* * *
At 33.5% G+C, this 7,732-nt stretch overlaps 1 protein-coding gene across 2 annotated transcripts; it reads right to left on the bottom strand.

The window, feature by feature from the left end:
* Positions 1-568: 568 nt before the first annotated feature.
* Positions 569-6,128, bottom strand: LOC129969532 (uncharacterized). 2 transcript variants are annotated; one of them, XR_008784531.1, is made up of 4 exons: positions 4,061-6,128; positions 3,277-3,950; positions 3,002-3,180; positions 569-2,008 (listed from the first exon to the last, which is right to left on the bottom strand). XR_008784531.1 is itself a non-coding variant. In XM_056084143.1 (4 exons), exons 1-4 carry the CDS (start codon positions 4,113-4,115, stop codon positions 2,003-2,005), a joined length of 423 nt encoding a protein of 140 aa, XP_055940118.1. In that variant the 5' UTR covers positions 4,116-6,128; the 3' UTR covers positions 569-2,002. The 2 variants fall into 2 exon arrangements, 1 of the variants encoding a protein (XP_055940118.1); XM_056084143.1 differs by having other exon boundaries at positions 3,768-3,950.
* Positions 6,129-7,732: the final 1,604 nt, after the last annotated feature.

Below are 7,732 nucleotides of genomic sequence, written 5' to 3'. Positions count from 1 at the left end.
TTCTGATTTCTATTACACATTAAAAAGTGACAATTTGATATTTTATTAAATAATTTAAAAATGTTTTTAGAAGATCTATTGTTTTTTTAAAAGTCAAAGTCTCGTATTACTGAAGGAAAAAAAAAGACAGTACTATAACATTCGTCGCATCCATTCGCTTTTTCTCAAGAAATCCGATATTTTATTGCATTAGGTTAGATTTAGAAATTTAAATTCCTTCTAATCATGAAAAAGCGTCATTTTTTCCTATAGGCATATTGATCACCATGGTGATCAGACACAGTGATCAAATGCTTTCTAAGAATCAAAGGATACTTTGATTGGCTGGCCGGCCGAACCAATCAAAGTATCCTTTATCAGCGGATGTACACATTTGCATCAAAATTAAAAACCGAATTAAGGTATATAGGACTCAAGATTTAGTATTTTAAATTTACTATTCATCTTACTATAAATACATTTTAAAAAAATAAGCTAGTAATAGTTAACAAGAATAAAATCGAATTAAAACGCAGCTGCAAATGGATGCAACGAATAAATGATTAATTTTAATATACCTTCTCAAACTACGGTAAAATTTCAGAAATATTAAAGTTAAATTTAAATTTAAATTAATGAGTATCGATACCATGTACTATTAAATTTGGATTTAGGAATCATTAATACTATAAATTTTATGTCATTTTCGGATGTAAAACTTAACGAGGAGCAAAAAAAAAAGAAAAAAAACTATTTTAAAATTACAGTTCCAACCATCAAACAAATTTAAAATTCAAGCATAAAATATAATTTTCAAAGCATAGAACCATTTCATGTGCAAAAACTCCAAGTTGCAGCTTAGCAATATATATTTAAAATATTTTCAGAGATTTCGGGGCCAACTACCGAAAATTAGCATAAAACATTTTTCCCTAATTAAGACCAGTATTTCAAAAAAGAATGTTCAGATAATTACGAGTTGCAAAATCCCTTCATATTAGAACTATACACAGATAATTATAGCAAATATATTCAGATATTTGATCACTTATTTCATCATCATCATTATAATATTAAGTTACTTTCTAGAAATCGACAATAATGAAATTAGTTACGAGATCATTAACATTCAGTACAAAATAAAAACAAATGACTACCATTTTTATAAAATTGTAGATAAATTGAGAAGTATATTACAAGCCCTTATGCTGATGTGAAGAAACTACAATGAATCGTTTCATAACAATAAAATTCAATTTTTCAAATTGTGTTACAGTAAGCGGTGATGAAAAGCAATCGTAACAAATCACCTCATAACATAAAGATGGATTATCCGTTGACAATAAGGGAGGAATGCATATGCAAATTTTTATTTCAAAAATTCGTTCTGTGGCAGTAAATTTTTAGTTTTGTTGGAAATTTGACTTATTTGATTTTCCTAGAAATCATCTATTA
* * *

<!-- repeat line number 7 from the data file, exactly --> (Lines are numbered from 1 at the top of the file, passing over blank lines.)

TTCTGATTTCTATTACACATTAAAAAGTGACAATTTGATATTTTATTAAATAATTTAAAAATGTTTTTAGAAGATCTATTGTTTTTTTAAAAGTCAAAGTCTCGTATTACTGAAGGAAAAAAAAAGACAGTACTATAACATTCGTCGCATCCATTCGCTTTTTCTCAAGAAATCCGATATTTTATTGCATTAGGTTAGATTTAGAAATTTAAATTCCTTCTAATCATGAAAAAGCGTCATTTTTTCCTATAGGCATATTGATCACCATGGTGATCAGACACAGTGATCAAATGCTTTCTAAGAATCAAAGGATACTTTGATTGGCTGGCCGGCCGAACCAATCAAAGTATCCTTTATCAGCGGATGTACACATTTGCATCAAAATTAAAAACCGAATTAAGGTATATAGGACTCAAGATTTAGTATTTTAAATTTACTATTCATCTTACTATAAATACATTTTAAAAAAATAAGCTAGTAATAGTTAACAAGAATAAAATCGAATTAAAACGCAGCTGCAAATGGATGCAACGAATAAATGATTAATTTTAATATACCTTCTCAAACTACGGTAAAATTTCAGAAATATTAAAGTTAAATTTAAATTTAAATTAATGAGTATCGATACCATGTACTATTAAATTTGGATTTAGGAATCATTAATACTATAAATTTTATGTCATTTTCGGATGTAAAACTTAACGAGGAGCAAAAAAAAAAGAAAAAAAACTATTTTAAAATTACAGTTCCAACCATCAAACAAATTTAAAATTCAAGCATAAAATATAATTTTCAAAGCATAGAACCATTTCATGTGCAAAAACTCCAAGTTGCAGCTTAGCAATATATATTTAAAATATTTTCAGAGATTTCGGGGCCAACTACCGAAAATTAGCATAAAACATTTTTCCCTAATTAAGACCAGTATTTCAAAAAAGAATGTTCAGATAATTACGAGTTGCAAAATCCCTTCATATTAGAACTATACACAGATAATTATAGCAAATATATTCAGATATTTGATCACTTATTTCATCATCATCATTATAATATTAAGTTACTTTCTAGAAATCGACAATAATGAAATTAGTTACGAGATCATTAACATTCAGTACAAAATAAAAACAAATGACTACCATTTTTATAAAATTGTAGATAAATTGAGAAGTATATTACAAGCCCTTATGCTGATGTGAAGAAACTACAATGAATCGTTTCATAACAATAAAATTCAATTTTTCAAATTGTGTTACAGTAAGCGGTGATGAAAAGCAATCGTAACAAATCACCTCATAACATAAAGATGGATTATCCGTTGACAATAAGGGAGGAATGCATATGCAAATTTTTATTTCAAAAATTCGTTCTGTGGCAGTAAATTTTTAGTTTTGTTGGAAATTTGACTTATTTGATTTTCCTAGAAATCATCTATTA